natural monopoly

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Natural Monopoly

A situation in which the barriers to entry for an industry or product are so high that it is not profitable for a second company to make an attempt. For example, an area may have only one utility company because it is prohibitively expensive to start another one. Governments generally regulate profits for natural monopolies to protect consumers.

natural monopoly

a situation where ECONOMIES OF SCALE are so significant that costs are minimized only when the entire output of an industry is supplied by a single producer so that supply costs are lower under MONOPOLY than under conditions of PERFECT COMPETITION and OLIGOPOLY. The natural monopoly proposition is the principal justification for the NATIONALIZATION of industries such as the railways. See MINIMUM EFFECT SCALE.
References in periodicals archive ?
Our observations from the Estonian publicly owned natural monopolies in several sectors do not suggest different behaviour patterns compared to privately owned ones.
216) The facial differences between the natural monopolies of the past with the natural monopolies of today should not be the basis that antitrust law simply dismisses the essential facilities doctrine as applicable to a certain case.
The time has come for natural monopolies to be under public control and for the City spivs and speculators to be shown the door.
But this must come with effective economic regulation to ensure the commercial discipline of airports which are natural monopolies," he concluded.
He calls for greater attention to market-based reform in health, education and natural monopolies, while stressing the need for civil liberties and a free press as the basis for economic growth.
virtual" or natural monopolies of goods, affecting the public
A set of special policies, including requirements to allow third-party access to infrastructure and restrictions on ownership of `upstream' and `downstream' businesses (in the electricity case, generation is `upstream' and retailing is `downstream') have been introduced to deal with natural monopolies based on essential facilities.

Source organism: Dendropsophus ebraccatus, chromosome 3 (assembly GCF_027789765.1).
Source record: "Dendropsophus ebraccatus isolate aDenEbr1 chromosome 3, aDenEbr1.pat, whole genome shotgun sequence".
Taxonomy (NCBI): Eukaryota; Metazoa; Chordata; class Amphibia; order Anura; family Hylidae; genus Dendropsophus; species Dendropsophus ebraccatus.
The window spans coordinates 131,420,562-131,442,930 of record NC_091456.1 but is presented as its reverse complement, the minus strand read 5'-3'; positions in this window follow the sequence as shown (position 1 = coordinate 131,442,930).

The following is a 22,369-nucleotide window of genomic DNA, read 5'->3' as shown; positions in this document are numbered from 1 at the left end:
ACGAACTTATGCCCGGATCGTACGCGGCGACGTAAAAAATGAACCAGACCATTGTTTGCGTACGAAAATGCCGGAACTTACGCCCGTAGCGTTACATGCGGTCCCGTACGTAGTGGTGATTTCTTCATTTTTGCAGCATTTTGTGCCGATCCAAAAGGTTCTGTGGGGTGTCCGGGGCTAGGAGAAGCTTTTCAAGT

The author argues that the case for natural monopolies should be decided on the basis of "cost sub-additivity," which occurs when outputs can be produced at a lower cost by one firm than they can by multiple firms.
Given that natural monopolies will earn enormous profit if unchecked by the government, or they will not produce if they are forced to charge marginal cost pricing, what options are available to the government to provide services to its consumers?
Generation and retail services have characteristics that make them amenable to competition while transmission and the wire service portion of distribution are considered natural monopolies and lend themselves to regulation.
As RSW acknowledges, natural monopolies do not necessarily result in socially inefficient use of resources, but they raise that possibility (see Edlin, Epelbaum, and Heller 1996).
Even if the structure of cost and demand is such that these markets are not natural monopolies, the concept of sustainable prices can still provide a useful benchmark for Reserve Bank pricing policy.